Lorenzo de’ Medici (January 1, 1449 – April 9, 1492) – called the Magnificent – was the son of Piero de’ Medici and Lucrezia Tornabuoni and the grandson of Cosimo the Elder.
Legend says that in his early childhood, Lorenzo demonstrated unusual intelligence, good taste, curiosity and prodigious memory, all of which was accompanied by a healthy dose of wit, a trait held by many famous Florentines.
Cosimo the Elder was very fond of Lorenzo and ensured that he had the opportunity to study with the best teachers of the time. In particular, Lorenzo attended the Platonic Academy of Marsilio Ficino, who had a big influence on many elements of Florentine culture. There Lorenzo learned to play the lyre and sing, and discovered a love for poetry and arts.
The young Lorenzo grew up watching his grandfather Cosimo, whom he always tried to surpass in wisdom and cunning.
At the age of 16, Lorenzo entered politics and demonstrated excellent qualities in administering the family’s fortunes.
On the death of his father, Lorenzo, only twenty years old at this time, along with his brother Giuliano, assumed power over Florence. Recognizing his brother’s superior qualities, Giuliano immediately left to Lorenzo the tasks of government.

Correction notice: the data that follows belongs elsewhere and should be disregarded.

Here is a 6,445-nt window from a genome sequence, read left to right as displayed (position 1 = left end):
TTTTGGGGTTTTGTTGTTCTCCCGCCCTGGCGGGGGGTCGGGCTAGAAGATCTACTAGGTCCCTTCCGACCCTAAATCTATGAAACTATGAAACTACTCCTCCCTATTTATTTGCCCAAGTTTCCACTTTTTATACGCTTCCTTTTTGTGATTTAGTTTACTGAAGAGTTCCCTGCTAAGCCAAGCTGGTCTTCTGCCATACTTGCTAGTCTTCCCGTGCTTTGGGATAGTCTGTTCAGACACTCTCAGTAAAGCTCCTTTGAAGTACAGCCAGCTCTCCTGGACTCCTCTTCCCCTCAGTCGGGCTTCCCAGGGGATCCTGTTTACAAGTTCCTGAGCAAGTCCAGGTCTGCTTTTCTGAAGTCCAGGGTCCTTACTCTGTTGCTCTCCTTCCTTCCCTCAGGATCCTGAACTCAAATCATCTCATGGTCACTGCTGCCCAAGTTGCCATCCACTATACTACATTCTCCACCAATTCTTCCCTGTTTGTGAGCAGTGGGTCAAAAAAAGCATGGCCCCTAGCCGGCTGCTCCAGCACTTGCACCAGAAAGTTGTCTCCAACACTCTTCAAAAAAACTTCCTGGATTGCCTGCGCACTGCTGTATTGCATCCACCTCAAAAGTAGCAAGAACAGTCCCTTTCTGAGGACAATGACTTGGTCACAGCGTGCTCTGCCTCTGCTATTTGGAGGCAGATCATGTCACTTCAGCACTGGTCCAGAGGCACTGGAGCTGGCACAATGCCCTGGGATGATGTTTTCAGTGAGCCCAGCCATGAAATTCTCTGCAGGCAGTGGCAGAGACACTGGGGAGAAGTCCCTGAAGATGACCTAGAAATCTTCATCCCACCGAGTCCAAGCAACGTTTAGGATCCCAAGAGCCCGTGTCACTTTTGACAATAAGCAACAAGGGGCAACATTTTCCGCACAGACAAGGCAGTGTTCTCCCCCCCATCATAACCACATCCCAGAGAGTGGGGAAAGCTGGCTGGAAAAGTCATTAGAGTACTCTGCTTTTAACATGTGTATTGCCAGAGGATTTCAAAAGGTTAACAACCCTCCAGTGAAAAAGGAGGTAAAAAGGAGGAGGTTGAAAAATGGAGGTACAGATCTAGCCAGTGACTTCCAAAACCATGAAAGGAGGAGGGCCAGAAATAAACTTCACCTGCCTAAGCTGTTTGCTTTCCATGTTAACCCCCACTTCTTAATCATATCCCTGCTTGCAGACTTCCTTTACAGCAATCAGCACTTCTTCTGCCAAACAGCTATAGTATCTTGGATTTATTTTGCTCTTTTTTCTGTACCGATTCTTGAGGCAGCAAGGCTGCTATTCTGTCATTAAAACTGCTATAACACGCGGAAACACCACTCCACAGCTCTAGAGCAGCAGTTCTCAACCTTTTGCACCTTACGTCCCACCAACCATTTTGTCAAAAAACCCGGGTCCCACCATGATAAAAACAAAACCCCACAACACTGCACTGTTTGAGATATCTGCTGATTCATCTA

Lorenzo did not officially accept power, wanting to be considered a simple citizen of Florence while virtually centralizing into his own hands the power of the city and the state.
In the period between 1469 and 1472, he completely reformed state institutions, suppressed all rivalries existing between families and resolved all family problems to become the supreme arbiter in every question of dynasty. He also ensured a period of peace among the various Italian powers through his influence and important friendships.
By enacting minor changes to the communal constitution, he gained power without losing popular support: the municipal courts were preserved but, deprived of autonomy, became mere instruments in his hands.
Lorenzo is remembered as The Magnificent for his political astuteness as well as his artistic skills. He was a writer, a poet and a great patron: in these capacities he did so much to beautify his beloved Florence. In his novel Inferno, Dan Brown sums up that Lorenzo was said to have had a superb eye.
The greatest artists of the time worked for him, including Botticelli and Poliziano. He enriched the collections of the Medici family with precious works of art and rare books, today the heritage of the city of Florence.
Lorenzo personified the model of the Renaissance prince. He died on April 9, 1492, from an inherited disease that degenerated into an infection causing gangrene of the leg. At his bedside were Michelangelo Buonarroti and the Dominican monk Girolamo Savonarola, who administered the last rites.
If you would like to know everything about Lorenzo The Magnificent and his times we suggest you this book:
The Brillant Life and Violent Times of Lorenzo de’ Medici